Doctors are my friends, so I was dismayed to lose my cool with a physician recently. My husband Sam (who has Lyme disease from a tick bite years ago) developed symptoms that might get diagnosed as "restless legs syndrome." The vibrations, creepy crawly sensations and shocks were not just in his legs, they were head to toe! His limbs felt like they contained concrete. This went on for weeks. On a good night, he could sleep two hours. His misery began after starting some new antibiotics.
I accompanied Sam to his appointment. His doctor was not concerned about the full-body problem which was disrupting both of our lives. Forty-five minutes into the appointment, he called me out for interrupting him and made a "shh" sign. It felt confrontational, after all, we pay $350 per hour and I was just trying to get him to focus on the unpleasant symptoms, not an incidental finding on the latest lab. This was a serious drug-induced reaction needing immediate intervention, yet he outright refused to discontinue the antibiotic because that would "introduce a new variable." And likewise, I resisted introducing the variable of my shoe to his forehead! Just how long should you watch your loved one suffer before you fight with the doctor? Have you ever known a physician who:
- Showed little or no compassion
- Refused to listen or take your detailed history
- Did not fully grasp the gravity of your condition or what awful thoughts run through your head when you are home alone, feeling isolated or in pain
- Charged you way too much for the benefit you received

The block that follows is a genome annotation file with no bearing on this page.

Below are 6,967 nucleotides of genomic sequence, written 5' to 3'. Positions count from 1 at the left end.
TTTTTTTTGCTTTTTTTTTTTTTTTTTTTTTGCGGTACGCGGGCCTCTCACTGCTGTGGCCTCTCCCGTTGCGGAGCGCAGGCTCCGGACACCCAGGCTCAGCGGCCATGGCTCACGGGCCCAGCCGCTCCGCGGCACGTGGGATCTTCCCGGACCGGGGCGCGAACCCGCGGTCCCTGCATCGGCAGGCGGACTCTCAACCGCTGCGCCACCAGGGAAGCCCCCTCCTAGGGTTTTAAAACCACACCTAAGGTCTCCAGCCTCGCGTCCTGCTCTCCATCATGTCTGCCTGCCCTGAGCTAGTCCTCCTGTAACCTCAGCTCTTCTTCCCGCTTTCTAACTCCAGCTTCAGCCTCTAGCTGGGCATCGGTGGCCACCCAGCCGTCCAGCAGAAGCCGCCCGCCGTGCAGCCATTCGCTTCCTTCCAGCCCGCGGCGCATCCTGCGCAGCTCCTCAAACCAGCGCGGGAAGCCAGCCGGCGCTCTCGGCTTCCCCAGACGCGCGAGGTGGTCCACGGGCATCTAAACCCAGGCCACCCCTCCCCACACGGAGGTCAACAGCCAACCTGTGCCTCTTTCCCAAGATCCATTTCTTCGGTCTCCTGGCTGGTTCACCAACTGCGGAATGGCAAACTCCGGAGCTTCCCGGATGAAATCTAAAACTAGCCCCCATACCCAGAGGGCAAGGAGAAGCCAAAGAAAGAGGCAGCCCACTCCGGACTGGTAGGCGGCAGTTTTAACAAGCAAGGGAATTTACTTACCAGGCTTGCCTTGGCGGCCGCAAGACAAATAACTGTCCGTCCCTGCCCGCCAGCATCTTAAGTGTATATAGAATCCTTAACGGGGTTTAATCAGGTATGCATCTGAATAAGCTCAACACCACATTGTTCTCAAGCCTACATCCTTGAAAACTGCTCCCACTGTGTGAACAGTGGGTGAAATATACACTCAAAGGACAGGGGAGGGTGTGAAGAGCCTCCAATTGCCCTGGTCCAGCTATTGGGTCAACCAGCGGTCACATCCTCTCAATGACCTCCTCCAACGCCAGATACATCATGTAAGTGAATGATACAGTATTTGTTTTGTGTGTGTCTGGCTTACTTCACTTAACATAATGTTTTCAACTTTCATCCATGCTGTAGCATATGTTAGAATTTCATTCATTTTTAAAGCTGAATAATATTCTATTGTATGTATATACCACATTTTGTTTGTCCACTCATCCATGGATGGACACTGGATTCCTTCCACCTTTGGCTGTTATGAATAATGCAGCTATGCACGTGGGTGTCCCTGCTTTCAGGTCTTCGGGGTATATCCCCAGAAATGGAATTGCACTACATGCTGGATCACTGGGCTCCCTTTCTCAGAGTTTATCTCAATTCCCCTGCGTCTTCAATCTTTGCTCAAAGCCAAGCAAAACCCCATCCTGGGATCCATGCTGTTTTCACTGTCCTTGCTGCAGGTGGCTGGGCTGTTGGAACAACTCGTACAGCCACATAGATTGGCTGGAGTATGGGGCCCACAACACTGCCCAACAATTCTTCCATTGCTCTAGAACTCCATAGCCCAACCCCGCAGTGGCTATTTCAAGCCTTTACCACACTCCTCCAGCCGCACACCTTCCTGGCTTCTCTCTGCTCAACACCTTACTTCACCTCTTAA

You've been there, haven't you? After an hour of dilly-dallying, I presented reasonable suggestions and solutions (though he disagreed). Sam meekly appealed but he was worn out and sleep-deprived and besides, drug reactions are my expertise, not his. I stopped biting my lip, and this slipped out, "For what we pay, it would be great if you listened to your patient and had a nicer bedside manner!" Infuriated with his obstinance, I walked out in a huff.
Just FYI, the "restless" limb problem may occur with any antibiotic protocol, and it's sometimes part of a Herxheimer reaction. It's associated with various neurotransmitter and nutrient deficiencies. Thankfully, it was addressed by another compassionate, Functional Medicine physician who is both brilliant and merciful.
When you kill germs (bugs) with antibiotics, you have to clean up an hour afterwards. It's like wringing out a sponge, kill the bugs, wring out the dead bug parts and "excitoxins." To accomplish this, doctors sometimes prescribe cholestyramine powder, or natural binders like clay which are taken one or two hours after your antibiotic. Some binders and supplements reduce your toxic load of glutamate, ammonia and quinolinic acid, which are three excitotoxic compounds that are unleashed with antibiotic use. You want to reduce those. They can make your brain buzz, or limbs vibrate, or induce restless legs, seizures, clusters, migraines, fasciculations and severe insomnia. Now, it's time for you to stop suffering. Speak up for yourself and don't accept the "wait and see" attitude. Fight for yourself, or your loved one, and if you want, bring along a pit bull like me.
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